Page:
Jen Davis’ story is quite inspirational. Stuck for creative inspiration while an undergraduate at Columbia College in 2002, she began photographing herself. At that time she weighed 269 pounds. Having previously taken photographs depicting loneliness and insularity, she realised that these were really self-absented portraits. Reading her old journals confirmed she had been having the same issues for years, so she decided to turn the camera on herself in order to better understand her problems and hopefully free herself from it. Her project lasted for about ten years during which time she had lap-band surgery and eventually started to lose some weight. Her life has changed: she now goes on dates and has a social life.
Her series is incredibly honest and very brave. It takes a lot of guts to bare all in front of a camera when one has weight issues. She manages to convey her insecurities and doubts to the viewer in a very raw way. Originally her intention with the work was to better understand herself, and not for public viewing at all.
There is a sense that the camera acts as an alter-ego. In some self-portraits she looks into the camera as if asking it a question, or confronting its gaze.
Salter, K (2013)
The images that feature men are constructed narratives as Davis had never had a boyfriend and had no idea what intimacy felt like so she used models in order to gain an understanding of what it felt like to be touched and held.
She photographs herself going about her daily life in simple scenarios, most times wearing either a pensive or solemn expression.
There is one poignant image of her sitting on her bed (Untitled No. 39. 2010 – No. 15 in the series on her website) in Renaissance type lighting – the rest of the room thrown into deep blue shadow. She has a brown towel turban around her hair, either having just stepped out of the shower or washed her hair and she is buttoning up a bottle green cardigan. Her legs are bare and are draped over the side of the bed. She stares absently into the middle distance, a box of tissues prominent on the dresser next to the bed. She appears so vulnerable, dejected and alone in this image. One can almost feel her pain and rejection.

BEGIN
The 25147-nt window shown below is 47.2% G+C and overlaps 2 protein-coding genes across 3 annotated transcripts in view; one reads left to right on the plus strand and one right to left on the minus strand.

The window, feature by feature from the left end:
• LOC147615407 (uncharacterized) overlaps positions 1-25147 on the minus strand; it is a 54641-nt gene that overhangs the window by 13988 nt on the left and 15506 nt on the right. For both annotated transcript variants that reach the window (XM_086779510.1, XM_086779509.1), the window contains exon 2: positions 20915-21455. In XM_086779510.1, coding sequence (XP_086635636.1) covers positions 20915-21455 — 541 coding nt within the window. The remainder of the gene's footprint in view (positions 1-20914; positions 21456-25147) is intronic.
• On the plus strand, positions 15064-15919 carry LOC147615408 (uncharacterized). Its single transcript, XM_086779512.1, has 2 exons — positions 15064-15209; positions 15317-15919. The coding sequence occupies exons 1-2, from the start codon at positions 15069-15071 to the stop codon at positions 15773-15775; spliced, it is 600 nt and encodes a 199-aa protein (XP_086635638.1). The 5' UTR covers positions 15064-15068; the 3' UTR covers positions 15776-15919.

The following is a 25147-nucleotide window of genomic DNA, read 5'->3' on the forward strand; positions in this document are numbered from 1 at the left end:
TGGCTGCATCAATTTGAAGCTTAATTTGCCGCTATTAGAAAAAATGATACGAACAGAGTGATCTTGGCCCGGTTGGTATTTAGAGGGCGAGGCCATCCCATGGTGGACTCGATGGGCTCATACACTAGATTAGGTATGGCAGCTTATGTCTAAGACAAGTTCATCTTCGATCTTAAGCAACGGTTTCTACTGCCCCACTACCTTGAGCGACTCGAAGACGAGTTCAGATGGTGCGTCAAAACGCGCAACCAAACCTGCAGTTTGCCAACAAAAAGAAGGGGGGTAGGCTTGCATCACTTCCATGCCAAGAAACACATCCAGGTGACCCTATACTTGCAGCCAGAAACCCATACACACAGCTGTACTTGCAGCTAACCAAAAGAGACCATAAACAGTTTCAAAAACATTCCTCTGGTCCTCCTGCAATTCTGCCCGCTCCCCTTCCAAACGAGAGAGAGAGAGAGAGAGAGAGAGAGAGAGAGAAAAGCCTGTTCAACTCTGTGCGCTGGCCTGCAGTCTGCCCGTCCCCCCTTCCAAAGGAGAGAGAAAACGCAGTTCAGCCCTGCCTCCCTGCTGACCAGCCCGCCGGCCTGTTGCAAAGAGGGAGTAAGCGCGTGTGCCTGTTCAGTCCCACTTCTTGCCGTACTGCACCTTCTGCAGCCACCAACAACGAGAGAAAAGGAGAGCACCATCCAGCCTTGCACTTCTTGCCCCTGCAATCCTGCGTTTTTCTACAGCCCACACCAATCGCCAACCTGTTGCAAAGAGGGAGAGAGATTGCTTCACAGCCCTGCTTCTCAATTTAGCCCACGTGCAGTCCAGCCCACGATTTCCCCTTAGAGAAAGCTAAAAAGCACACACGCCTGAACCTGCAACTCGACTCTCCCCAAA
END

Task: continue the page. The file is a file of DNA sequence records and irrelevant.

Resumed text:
Her images are quite visceral, initially invoking feelings of something close to disgust. How could someone flaunt a body like that? But that is the result of Western society’s preconditioning women to believe we should all have svelte hourglass bodies. The real fact is that we don’t, and we shouldn’t strive for those false, airbrushed, manipulated images we see in the fashion magazines. The more I looked at Jen Davis’ images the more my feelings of discomfort dissipated. What I was witnessing was someone’s courage, her inner beauty of determination, her insecurities and her longing for intimacy – a woman who had not yet reached her full potential.
Salter, Kate (2013). Jen Davis interview: The skin I was in [online] The Telegraph. Available at: http://www.telegraph.co.uk/culture/photography/9930597/Jen-Davis-interview-The-skin-I-was-in.html [Accessed 18 November, 2016]
Jen Davis. Self-Portraits [online] Available at: http://www.jendavisphoto.com/index.php?/work/self-portraits/ [Accessed 18 November 2016]
http://www.oprah.com/health/Jen-Davis-Self-Portraits-Weight-Loss-and-Photography [Accessed 18 November, 2016]Coming Into Focus: 3 Photos That Will Change How You Think About Your Body [online]. Oprah.com. Available at: